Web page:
Bears hopeful Jonathan Bullard will join rest of the [’16] class

SHARE Bears hopeful Jonathan Bullard will join rest of the [’16] class

Bears rookie defensive end Jonathan Bullard (74, rushing the passer against the Cowboys in Week 3) had one sack and four tackles-for-loss in 2016. (Roger Steinman/AP)

Rookie defensive end Jonathan Bullard looked like a roll of the dice that the Bears crapped out on in the third round of the draft — a player with an explosive “get-off” that couldn’t translate to impact in the NFL.

In 14 games, Bullard made 18 tackles and had four tackles-for-loss — including his only sack against the Colts in Week 5. He was active but did not play against the Lions in /Week 4. He was inactive as a healthy scratch against the 49ers in Week 13.

That’s how it looked this year. Next year could be completely different. The Bears still have high expectations that Bullard will be a playmaker for the Bears. When general manager Ryan Pace was asked about young players who made little impact in 2016 with growth potential, he was most effusive about  the 6-3, 290-pound Bullard.

“Bullard came from a defense [at] Florida that’s a little bit different from what we do here, so there’s a transition going on for him right now,” Pace said. “His best attributes are his get-off and his athleticism and getting up the field — learning how to come off and strike blocks and use your hands and shed. Those are big things he’s working on.”

The Bears still gave Bullard a chance to learn quickly, but fourth-year pro Cornelius Washington proved to be the more dependable and productive player. Bullard played 297 defensive snaps this season (27.6 percent) — third among defensive ends behind Akiem Hicks (86.5 percent) and Washington (33.9 percent).

Though Bullard did not progress as much by playing, the Bears are hopeful he can put himself in better position to produce in 2017 with a strong offseason.

“What I really like about Bullard is you always want players that are very self-aware and they know what they are and what they need to improve upon, and Bullard is one of those guys,” Pace said. “He knows he needs to have a good offseason; he needs to get stronger; he needs to add weight.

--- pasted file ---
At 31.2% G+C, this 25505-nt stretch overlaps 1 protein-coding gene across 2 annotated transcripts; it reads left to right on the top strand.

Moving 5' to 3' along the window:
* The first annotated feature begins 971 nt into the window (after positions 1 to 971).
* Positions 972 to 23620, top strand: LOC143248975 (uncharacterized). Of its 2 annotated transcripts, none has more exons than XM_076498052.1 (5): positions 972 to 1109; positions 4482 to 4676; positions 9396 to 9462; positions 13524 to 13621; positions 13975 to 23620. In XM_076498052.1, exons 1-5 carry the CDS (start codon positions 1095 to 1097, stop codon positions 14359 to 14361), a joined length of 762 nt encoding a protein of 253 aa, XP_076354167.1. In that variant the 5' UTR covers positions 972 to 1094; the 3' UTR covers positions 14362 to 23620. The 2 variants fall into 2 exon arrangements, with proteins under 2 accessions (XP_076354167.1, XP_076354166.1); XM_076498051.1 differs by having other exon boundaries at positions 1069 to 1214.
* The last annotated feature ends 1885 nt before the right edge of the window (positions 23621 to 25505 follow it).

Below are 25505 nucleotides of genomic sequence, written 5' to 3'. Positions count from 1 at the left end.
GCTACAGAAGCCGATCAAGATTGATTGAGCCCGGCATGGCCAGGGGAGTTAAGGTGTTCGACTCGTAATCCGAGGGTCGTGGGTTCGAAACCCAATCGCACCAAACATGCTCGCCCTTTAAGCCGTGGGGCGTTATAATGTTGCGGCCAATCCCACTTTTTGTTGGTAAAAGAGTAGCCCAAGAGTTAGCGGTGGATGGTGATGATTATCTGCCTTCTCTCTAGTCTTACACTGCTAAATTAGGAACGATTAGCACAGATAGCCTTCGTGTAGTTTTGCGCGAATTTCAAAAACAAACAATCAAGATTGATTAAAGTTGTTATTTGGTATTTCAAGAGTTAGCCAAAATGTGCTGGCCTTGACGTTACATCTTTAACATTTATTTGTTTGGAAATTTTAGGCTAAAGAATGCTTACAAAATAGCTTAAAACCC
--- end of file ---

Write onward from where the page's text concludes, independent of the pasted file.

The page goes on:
“But he has some things that we can’t coach, and that’s quickness, the get-off, the burst. I think he’s an instinctive player, too. There’s a natural feel, across-face a block and get back in position. So I still have high hopes for Bullard. It’s only been one year.”

Pace’s 2016 draft class had three hits in outside linebacker Leonard Floyd, center Cody Whitehair and running back Jordan Howard. Linebacker Nick Kwiatkoski showed promise as a starter in the final six games. Based on that success, you can’t give up on the rest of the class: Bullard (third round), safety Deon Bush (fourth), cornerback Deiondre Hall (fourth), safety DeAndre Houston-Carson (fourth) and wide receiver Daniel Braverman (seventh).

Bush was the other player Pace mentioned when asked about potential impact players who did not show much as a rookie. After a slow start because of a head/neck injury he suffered in the preseason, Bush ended up starting the final six games, but mostly by default. He rarely looked comfortable and did not show the instincts necessary to excel at safety. His only notable play was a pass breakup in the end zone against the Redskins that could have been intercepted.

“Bush has a lot of range, a lot of athleticism. He needs to make more plays on the ball,” Pace said. “Just getting comfortable back there with your angles, your read and reaction times, your instincts — that’ll come.”

That’s the hope, anyway. Some they take the next step, some don’t. But considering the success of Floyd, Whitehair and Howard, there might be even more to Pace’s 2016 draft class next season.

“A lot of these guys are young players and some of them grow at different levels and I’ve seen that before,” Pace said. “I’ve seen [instances where] hey, I don’t know about this guy Year One and then he makes a major leap.

“It’s a good draft class. Obviously, they all have different attributes. It’s a really tight-knit draft class. They’re always together. I’m excited about it. We won’t know until three years, honestly, but there’s a lot of potential in that draft class.”

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